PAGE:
This fallacy is committed when a person draws a conclusion about a population based on a sample that is biased or prejudiced in some manner. It has the following form:
Sample S, which is biased, is taken from population P.
Conclusion C is drawn about Population P based on S.
The person committing the fallacy is misusing the following type of reasoning, which is known variously as Inductive Generalization, Generalization, and Statistical Generalization:
The fallacy is committed when the sample of A's is likely to be biased in some manner. A sample is biased or loaded when the method used to take the sample is likely to result in a sample that does not adequately represent the population from which it is drawn.
Biased samples are generally not very reliable. As a blatant case, imagine that a person is taking a sample from a truckload of small colored balls, some of which are metal and some of which are plastic. If he used a magnet to select his sample, then his sample would include a disproportionate number of metal balls (after all, the sample will probably be made up entirely of the metal balls). In this case, any conclusions he might draw about the whole population of balls would be unreliable since he would have few or no plastic balls in the sample.
The general idea is that biased samples are less likely to contain numbers proportional to the whole population. For example, if a person wants to find out what most Americans thought about gun control, a poll taken at an NRA meeting would be a biased sample.
Since the Biased Sample fallacy is committed when the sample (the observed instances) is biased or loaded, it is important to have samples that are not biased making a generalization. The best way to do this is to take samples in ways that avoid bias. There are, in general, three types of samples that are aimed at avoiding bias. The general idea is that these methods (when used properly) will result in a sample that matches the whole population fairly closely. The three types of samples are as follows
- Random Sample: This is a sample that is taken in such a way that nothing but chance determines which members of the population are selected for the sample. Ideally, any individual member of the population has the same chance as being selected as any other. This type of sample avoids being biased because a biased sample is one that is taken in such a way that some members of the population have a significantly greater chance of being selected for the sample than other members. Unfortunately, creating an ideal random sample is often very difficult.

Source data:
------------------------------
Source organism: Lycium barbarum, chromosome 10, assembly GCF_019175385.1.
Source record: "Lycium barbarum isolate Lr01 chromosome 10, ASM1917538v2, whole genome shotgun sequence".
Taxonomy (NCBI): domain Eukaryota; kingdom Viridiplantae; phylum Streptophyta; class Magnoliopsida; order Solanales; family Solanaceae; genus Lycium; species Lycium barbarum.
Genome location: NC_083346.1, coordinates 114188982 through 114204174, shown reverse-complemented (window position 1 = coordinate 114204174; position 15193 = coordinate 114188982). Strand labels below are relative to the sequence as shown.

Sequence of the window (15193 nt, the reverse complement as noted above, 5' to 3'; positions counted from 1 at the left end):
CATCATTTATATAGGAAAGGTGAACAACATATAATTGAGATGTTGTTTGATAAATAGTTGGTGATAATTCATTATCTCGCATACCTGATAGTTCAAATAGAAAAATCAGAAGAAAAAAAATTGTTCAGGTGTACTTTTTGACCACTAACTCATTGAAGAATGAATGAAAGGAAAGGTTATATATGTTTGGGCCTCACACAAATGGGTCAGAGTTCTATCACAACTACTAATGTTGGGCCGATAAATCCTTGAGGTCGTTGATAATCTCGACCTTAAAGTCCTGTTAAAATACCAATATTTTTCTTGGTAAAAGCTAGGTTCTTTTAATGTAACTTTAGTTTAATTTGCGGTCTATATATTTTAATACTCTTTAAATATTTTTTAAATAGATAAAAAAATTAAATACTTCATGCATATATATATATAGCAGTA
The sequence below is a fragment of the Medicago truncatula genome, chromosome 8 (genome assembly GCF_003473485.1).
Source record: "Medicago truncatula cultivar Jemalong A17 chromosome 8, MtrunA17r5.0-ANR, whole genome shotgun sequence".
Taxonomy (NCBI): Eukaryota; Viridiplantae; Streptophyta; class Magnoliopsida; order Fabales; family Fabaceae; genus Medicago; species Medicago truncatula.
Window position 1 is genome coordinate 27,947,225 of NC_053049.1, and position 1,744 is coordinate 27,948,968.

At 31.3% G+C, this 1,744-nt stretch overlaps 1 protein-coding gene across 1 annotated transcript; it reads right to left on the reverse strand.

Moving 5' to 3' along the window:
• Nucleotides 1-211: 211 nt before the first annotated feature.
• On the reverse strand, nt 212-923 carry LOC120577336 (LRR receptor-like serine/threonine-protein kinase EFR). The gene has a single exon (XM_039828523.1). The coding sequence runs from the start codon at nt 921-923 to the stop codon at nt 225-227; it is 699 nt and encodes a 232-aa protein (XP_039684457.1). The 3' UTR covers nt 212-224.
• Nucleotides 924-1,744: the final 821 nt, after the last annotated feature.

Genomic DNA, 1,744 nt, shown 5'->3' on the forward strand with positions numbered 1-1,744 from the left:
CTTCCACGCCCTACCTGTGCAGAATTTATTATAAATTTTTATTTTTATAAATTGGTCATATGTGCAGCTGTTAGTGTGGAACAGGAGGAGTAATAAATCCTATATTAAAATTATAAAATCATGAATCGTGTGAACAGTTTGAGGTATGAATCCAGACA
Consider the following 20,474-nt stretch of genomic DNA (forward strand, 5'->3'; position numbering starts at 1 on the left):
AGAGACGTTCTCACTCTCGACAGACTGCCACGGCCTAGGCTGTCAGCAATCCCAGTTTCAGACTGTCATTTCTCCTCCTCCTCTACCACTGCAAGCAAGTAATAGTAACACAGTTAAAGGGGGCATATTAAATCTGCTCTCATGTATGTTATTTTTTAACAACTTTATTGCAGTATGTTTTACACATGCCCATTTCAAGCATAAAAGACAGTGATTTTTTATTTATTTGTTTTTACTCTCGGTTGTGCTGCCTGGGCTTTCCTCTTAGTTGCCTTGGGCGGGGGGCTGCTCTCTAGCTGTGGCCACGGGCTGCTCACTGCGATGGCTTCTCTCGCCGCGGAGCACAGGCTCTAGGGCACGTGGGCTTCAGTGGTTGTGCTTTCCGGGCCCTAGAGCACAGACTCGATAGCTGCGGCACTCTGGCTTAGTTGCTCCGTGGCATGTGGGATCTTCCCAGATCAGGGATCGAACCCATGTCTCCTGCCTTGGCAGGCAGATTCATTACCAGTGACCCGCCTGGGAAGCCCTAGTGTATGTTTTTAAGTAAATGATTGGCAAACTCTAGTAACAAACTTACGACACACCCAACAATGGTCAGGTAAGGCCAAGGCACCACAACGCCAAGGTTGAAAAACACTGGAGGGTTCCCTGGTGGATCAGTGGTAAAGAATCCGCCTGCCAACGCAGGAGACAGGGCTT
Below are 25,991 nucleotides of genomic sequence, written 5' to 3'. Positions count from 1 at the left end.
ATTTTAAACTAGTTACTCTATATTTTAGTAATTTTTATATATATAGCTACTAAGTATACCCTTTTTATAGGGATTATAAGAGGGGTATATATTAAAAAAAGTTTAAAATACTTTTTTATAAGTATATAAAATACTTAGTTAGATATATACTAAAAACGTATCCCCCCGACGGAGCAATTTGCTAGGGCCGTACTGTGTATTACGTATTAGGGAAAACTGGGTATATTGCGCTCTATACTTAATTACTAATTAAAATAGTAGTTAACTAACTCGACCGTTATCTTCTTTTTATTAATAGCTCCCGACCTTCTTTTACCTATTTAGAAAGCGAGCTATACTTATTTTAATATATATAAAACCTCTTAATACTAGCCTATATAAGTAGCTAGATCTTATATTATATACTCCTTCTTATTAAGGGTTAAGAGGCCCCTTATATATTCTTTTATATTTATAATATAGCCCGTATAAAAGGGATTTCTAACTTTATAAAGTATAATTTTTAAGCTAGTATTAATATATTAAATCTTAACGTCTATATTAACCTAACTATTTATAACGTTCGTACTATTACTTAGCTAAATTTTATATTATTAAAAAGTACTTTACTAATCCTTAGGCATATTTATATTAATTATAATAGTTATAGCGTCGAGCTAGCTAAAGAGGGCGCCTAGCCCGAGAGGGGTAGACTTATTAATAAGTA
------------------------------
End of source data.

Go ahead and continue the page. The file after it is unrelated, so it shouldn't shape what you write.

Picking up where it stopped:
- Stratified Sample: This is a sample that is taken by using the following steps: 1) The relevant strata (population subgroups) are identified, 2) The number of members in each stratum is determined and 3) A random sample is taken from each stratum in exact proportion to its size. This method is obviously most useful when dealing with stratified populations. For example, a person's income often influences how she votes, so when conducting a presidential poll it would be a good idea to take a stratified sample using economic classes as the basis for determining the strata. This method avoids loaded samples by (ideally) ensuring that each stratum of the population is adequately represented.
- Time Lapse Sample: This type of sample is taken by taking a stratified or random sample and then taking at least one more sample with a significant lapse of time between them. After the two samples are taken, they can be compared for changes. This method of sample taking is very important when making predictions. A prediction based on only one sample is likely to be a Hasty Generalization (because the sample is likely to be too small to cover past, present and future populations) or a Biased Sample (because the sample will only include instances from one time period).
People often commit Biased Sample because of bias or prejudice. For example, a person might intentionally or unintentionally seek out people or events that support his bias. As an example, a person who is pushing a particular scientific theory might tend to gather samples that are biased in favor of that theory.
People also commonly commit this fallacy because of laziness or sloppiness. It is very easy to simply take a sample from what happens to be easily available rather than taking the time and effort to generate an adequate sample and draw a justified conclusion.
It is important to keep in mind that bias is relative to the purpose of the sample. For example, if Bill wanted to know what NRA members thought about a gun control law, then taking a sampleat a NRA meeting would not be biased. However, if Bill wanted to determine what Americans in general thought about the law, then a sample taken at an NRA meeting would be biased.
- Bill is assigned by his editor to determine what most Americans think about a new law that will place a federal tax on all modems and computers purchased. The revenues from the tax will be used to enforce new online decency laws. Bill, being technically inclined, decides to use an email poll. In his poll, 95% of those surveyed opposed the tax. Bill was quite surprised when 65% of all Americans voted for the taxes.
- The United Pacifists of America decide to run a poll to determine what Americans think about guns and gun control. Jane is assigned the task of setting up the study. To save mailing costs, she includes the survey form in the group's newsletter mailing. She is very pleased to find out that 95% of those surveyed favor gun control laws and she tells her friends that the vast majority of Americans favor gun control laws.
- Large scale polls were taken in Florida, California, and Maine and it was found that an average of 55% of those polled spent at least fourteen days a year near the ocean. So, it can be safely concluded that 55% of all Americans spend at least fourteen days near the ocean each year.